Morris Memorial Hall


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May Morris did not begin fund raising in earnestfor the Memorial Hall until 1928. She was aiming at an opening date in 1934 to coincide with the centenary of her father’s birth.  During the intervening years she worked tirelessly to raise money for the proposed project described in her Appeal Leaflet of 1928 beautiful in itself and useful to the place that was so much a part of his life.The appeal leaflet targeted friends, scholars, politicians, and writers including such notables as George Bernard Shaw, Rudyard Kipling and Ramsay McDonald.  It was even circulated in the US where Harold Pierce who had met May during her lecture tour of 1909 asked for 550 leaflets to be distributed through the Grolier Club in New York.  May was a talented embroidery designer and was in charge of the embroidery section of Morris & Co at the age of 23. She used her skills to raise money through the proceeds of lecture tours and by selling numerous embroidered place mats for £1.00.  


By February 1933 the minutes of the Kelmscott Parish Meeting noted that with the exception of approximately £50 left over from village fetes, “Miss May Morris had herself collected the total sum being now approximately £2500. The original estimate as per Mr. Gimson’s plan was £4000 but Miss May Morris pointed out that cost of building was now much lower and she considered the sum in hand would cover the building cost”.  She assured the meeting that there would be sufficient money set aside to endow the building.  One villager suggested that “Almshouses might be built at a less cost and might be of more benefit to the Village, seeing that the existing Hall sufficed for the needs of the villagers”.  However, it was finally agreed that “the Morris Memorial Hall would be gratefully welcomed by the Villagers if built, being free of debt charges and suitably endowed, and that when it was completed the villagers would be willing to allow the Trustees of the present Wooden Hall, to Sell, Let or demolish the building as thought most advantageous”. (The wooden hall, first mentioned in the Parish minutes book in 1922, was sited to the west of the school; it was eventually sold for £30.00, half of which was donated to May’s appeal fund.)




Building work was begun later that year by a local builder, King of Lechlade, on land donated by Lord Faringdon.  The stone came from Sir Stafford Cripps's quarry at Filkins. Brick was used for the internal walls and to line the external walls. The roof was covered in Stonesfield slates, the timber was felled locally and the ironwork made by John Print of Langford.  Jewson’s final design for the Memorial Hall omitted the long north­-south corridor and the planned gable chimney on the east elevation.



The L shaped building now consisted of a long hall, with a stage at one end having storage and a boiler room below; it was accessed from the outside by double doors in one corner. The main entrance was in the shorter arm of the L which housed a games room with a reading room above. Two toilets were located to the north of the main building and the yard between them was covered over to provide bicycle storage. Within the building, the main hall was left open to the roof to expose the whitewashed timbers and dado rails, that incorporated wooden window seats, protected the lower walls.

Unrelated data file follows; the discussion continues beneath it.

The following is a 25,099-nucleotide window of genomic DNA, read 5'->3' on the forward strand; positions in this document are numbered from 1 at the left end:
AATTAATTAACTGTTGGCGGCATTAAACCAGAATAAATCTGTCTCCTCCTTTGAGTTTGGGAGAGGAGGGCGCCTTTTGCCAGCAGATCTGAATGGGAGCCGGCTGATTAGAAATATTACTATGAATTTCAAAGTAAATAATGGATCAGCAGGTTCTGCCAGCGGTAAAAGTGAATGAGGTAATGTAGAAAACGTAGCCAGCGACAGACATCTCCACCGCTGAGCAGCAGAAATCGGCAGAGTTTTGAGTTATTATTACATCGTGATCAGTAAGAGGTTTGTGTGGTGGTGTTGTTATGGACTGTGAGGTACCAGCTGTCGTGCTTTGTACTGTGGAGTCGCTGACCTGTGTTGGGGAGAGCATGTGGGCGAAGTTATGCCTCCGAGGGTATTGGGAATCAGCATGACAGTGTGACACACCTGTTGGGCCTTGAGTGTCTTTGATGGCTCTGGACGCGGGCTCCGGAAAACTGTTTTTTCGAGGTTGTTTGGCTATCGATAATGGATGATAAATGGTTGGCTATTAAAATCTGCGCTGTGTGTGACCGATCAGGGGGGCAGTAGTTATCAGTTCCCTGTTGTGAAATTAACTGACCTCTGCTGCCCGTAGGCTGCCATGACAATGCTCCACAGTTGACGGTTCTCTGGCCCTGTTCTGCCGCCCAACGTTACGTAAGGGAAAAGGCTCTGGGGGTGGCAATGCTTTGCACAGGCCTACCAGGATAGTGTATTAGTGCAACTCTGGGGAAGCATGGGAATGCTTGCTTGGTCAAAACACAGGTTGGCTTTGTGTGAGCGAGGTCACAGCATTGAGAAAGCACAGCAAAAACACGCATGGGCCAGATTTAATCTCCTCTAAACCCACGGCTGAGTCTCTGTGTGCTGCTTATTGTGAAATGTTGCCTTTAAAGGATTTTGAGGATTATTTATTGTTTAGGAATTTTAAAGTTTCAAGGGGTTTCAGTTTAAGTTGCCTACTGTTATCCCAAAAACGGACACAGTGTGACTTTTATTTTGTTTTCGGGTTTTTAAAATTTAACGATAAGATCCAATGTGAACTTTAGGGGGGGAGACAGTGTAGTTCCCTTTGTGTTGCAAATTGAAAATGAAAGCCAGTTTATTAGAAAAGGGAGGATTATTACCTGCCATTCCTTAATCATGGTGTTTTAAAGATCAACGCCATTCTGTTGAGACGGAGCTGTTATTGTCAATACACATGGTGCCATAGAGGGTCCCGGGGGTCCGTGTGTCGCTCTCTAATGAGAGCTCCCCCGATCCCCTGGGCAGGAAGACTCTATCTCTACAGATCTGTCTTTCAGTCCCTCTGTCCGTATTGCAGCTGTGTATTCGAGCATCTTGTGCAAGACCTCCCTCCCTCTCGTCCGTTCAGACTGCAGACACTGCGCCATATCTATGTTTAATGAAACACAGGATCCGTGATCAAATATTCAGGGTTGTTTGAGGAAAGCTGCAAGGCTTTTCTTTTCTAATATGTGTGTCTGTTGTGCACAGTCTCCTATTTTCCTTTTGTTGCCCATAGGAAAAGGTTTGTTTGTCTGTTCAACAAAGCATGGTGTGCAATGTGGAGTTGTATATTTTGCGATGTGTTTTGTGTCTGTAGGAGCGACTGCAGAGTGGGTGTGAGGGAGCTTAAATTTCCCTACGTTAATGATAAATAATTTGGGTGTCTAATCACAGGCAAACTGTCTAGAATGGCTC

The fence adjacent to the road, as Gimson designed it, used a local method


of enclosure consisting of large flat stone slabs set vertically into the ground with iron restraining posts.  The method was commonly used in pig-sty construction as it prevented the pigs from working the mortar loose as they would in a conventional wall.







The Morris Memorial Hall was officially opened by George Bernhard Shaw on Saturday 20th October 1934 at 3 pm. The organisation of the proceedings was in the hands of Mr Robert Hobbs, a prominent Kelmscott farmer and the newly elected chairman of the council of trustees for the hall. The event was of such importance that it received coverage in both the National and local press.  The coaches and buses that were laid on to connect with trains from London, filled the field behind the hall.







It was so crowded that Prime Minister, Ramsay McDonald, who arrived unexpectedly to hear Bernard Shaw, had to listen to his speech through an open window. Later, having managed to find his way onto the stage, MacDonald proclaimed: "This hall is just the sort of thing that Morris would have liked to have founded. It will not only be a local place, it will be a centre, a point, for world pilgrimage. I am glad to be here and feel the spirit of Morris."  

Following the ceremony, teas, at 1 shilling each, were served at the Manor to around 300 people with Miss Lobb, May’s companion, in charge of the urns.



The hall today is an unassuming stone building that blends well with its surroundings and the older stone-built houses in the village.  Although some changes have been made to the use of the rooms, a modern kitchen has replaced the games room, it still retains its original architectural features.  It is indeed a fitting memorial to William Morris and continues to be used, as his daughter intended, as a focal point of village life.  Sadly, the £1000 bequeathed by May Morris for the long term upkeep and maintenance of the hall has long since been exhausted and income is now sourced from fund raising events by the village, hire of the hall itself, donations and grants.